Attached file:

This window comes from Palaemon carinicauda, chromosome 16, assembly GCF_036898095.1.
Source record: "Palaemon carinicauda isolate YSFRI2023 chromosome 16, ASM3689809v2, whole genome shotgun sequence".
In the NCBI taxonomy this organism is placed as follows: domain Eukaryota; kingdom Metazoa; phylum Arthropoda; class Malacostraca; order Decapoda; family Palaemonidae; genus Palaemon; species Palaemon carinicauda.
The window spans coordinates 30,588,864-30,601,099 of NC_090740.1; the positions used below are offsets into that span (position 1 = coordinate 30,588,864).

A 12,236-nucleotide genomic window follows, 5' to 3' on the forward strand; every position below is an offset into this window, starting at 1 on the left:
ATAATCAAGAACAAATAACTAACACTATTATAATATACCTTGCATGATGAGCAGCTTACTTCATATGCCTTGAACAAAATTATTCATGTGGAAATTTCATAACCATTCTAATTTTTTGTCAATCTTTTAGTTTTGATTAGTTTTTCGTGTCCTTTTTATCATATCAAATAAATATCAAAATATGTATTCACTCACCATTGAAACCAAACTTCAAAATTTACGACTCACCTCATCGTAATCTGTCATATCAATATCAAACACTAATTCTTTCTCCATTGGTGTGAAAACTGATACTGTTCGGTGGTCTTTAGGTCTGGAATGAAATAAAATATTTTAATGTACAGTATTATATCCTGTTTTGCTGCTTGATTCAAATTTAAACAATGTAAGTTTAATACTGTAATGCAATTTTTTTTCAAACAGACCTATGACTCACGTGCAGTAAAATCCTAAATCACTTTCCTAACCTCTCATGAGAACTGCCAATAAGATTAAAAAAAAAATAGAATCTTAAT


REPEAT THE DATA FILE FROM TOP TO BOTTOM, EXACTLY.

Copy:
This window comes from Palaemon carinicauda, chromosome 16, assembly GCF_036898095.1.
Source record: "Palaemon carinicauda isolate YSFRI2023 chromosome 16, ASM3689809v2, whole genome shotgun sequence".
In the NCBI taxonomy this organism is placed as follows: domain Eukaryota; kingdom Metazoa; phylum Arthropoda; class Malacostraca; order Decapoda; family Palaemonidae; genus Palaemon; species Palaemon carinicauda.
The window spans coordinates 30,588,864-30,601,099 of NC_090740.1; the positions used below are offsets into that span (position 1 = coordinate 30,588,864).

A 12,236-nucleotide genomic window follows, 5' to 3' on the forward strand; every position below is an offset into this window, starting at 1 on the left:
ATAATCAAGAACAAATAACTAACACTATTATAATATACCTTGCATGATGAGCAGCTTACTTCATATGCCTTGAACAAAATTATTCATGTGGAAATTTCATAACCATTCTAATTTTTTGTCAATCTTTTAGTTTTGATTAGTTTTTCGTGTCCTTTTTATCATATCAAATAAATATCAAAATATGTATTCACTCACCATTGAAACCAAACTTCAAAATTTACGACTCACCTCATCGTAATCTGTCATATCAATATCAAACACTAATTCTTTCTCCATTGGTGTGAAAACTGATACTGTTCGGTGGTCTTTAGGTCTGGAATGAAATAAAATATTTTAATGTACAGTATTATATCCTGTTTTGCTGCTTGATTCAAATTTAAACAATGTAAGTTTAATACTGTAATGCAATTTTTTTTCAAACAGACCTATGACTCACGTGCAGTAAAATCCTAAATCACTTTCCTAACCTCTCATGAGAACTGCCAATAAGATTAAAAAAAAAATAGAATCTTAAT